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Poor Security Hygiene Raises Doubts on the Future of Remote Work

A new study finds out that poor security hygiene is raising questions on the future of remote work

cyber security

While remote work has been tried and tested, and countless studies have also proved work-from-home to be beneficial both for organization and its employees, a recurring – and growing – problem with this new distributed way of working that needs immediate attention is – Cybersecurity.

A new study from CyberArk found that most employees feel more productive as they work from home and want to continue remote work, even after it is deemed safe to return to offices. However, poor security practices could force businesses to reconsider the long-term viability of remote work.

Sixty-seven percent respondents in the survey admit to finding workarounds to corporate security policies in order to be more productive including sending work documents to personal email addresses, sharing passwords, and installing rogue applications. However poor security habits go far beyond sidestepping a policy or two and more education is not changing these behaviors, the study found.

Over half (54%) of the employees surveyed said they had received remote-work specific security training, yet 69% of respondents admit to using corporate devices for personal use. Another danger is that 57% admit that they allow other members of their household to use their corporate devices for activities like schoolwork, gaming and shopping – a 185% increase from a similar survey conducted  in June.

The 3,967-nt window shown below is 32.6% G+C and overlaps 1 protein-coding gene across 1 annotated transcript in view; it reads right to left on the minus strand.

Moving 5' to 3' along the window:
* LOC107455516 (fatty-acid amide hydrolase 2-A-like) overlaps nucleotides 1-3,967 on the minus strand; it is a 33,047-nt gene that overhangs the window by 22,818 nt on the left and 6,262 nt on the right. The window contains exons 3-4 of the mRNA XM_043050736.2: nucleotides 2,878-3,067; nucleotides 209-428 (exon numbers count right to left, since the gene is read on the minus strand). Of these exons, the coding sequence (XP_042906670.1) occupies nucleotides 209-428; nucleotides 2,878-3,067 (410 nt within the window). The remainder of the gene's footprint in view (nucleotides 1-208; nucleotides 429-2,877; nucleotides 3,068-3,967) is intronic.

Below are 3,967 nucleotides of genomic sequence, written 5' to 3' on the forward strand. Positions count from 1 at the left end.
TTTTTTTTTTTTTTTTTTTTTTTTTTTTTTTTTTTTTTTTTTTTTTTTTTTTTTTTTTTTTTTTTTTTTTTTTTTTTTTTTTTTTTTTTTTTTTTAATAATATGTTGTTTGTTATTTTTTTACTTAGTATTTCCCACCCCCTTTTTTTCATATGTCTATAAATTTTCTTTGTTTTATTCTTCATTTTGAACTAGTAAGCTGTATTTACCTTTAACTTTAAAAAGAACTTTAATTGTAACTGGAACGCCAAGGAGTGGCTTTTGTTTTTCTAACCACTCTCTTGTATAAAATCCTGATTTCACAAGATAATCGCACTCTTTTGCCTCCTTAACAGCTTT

82% admit to reusing passwords – a 12% increase from the spring, the CyberArk study said.

“The global pandemic has been the largest test yet for the future of distributed work. Working people have proven incredibly resilient as they rise to the challenge and overcome the stress and significant obstacles of blending home and work lives,” said Matt Cohen, Chief Operating Officer, CyberArk.

He added, “As we continue to adapt to this new way of operating, it’s the responsibility of both employees and organizations to take responsibility of corporate security. Organizations should continually reinforce best practices and implement user-friendly tools and policies while employees need to understand and be receptive to those policies.”

A report earlier this year by Promon found that two-thirds of remote workers had not received any cybersecurity training from employers. At the same time, 61% of workers claimed to be using personal devices, lacking enterprise-grade security tools.

The study suggests that companies should continuously implement and reinforce user-friendly tools and policies. Simultaneously, employees must operate to a higher standard of security at home so as not to become an attack vector for attackers to easily exploit.”

Business leaders for the most part can trust employees are doing their job, even if they’re working remotely. But when it comes to cybersecurity policy, it seems there’s still some way to go.



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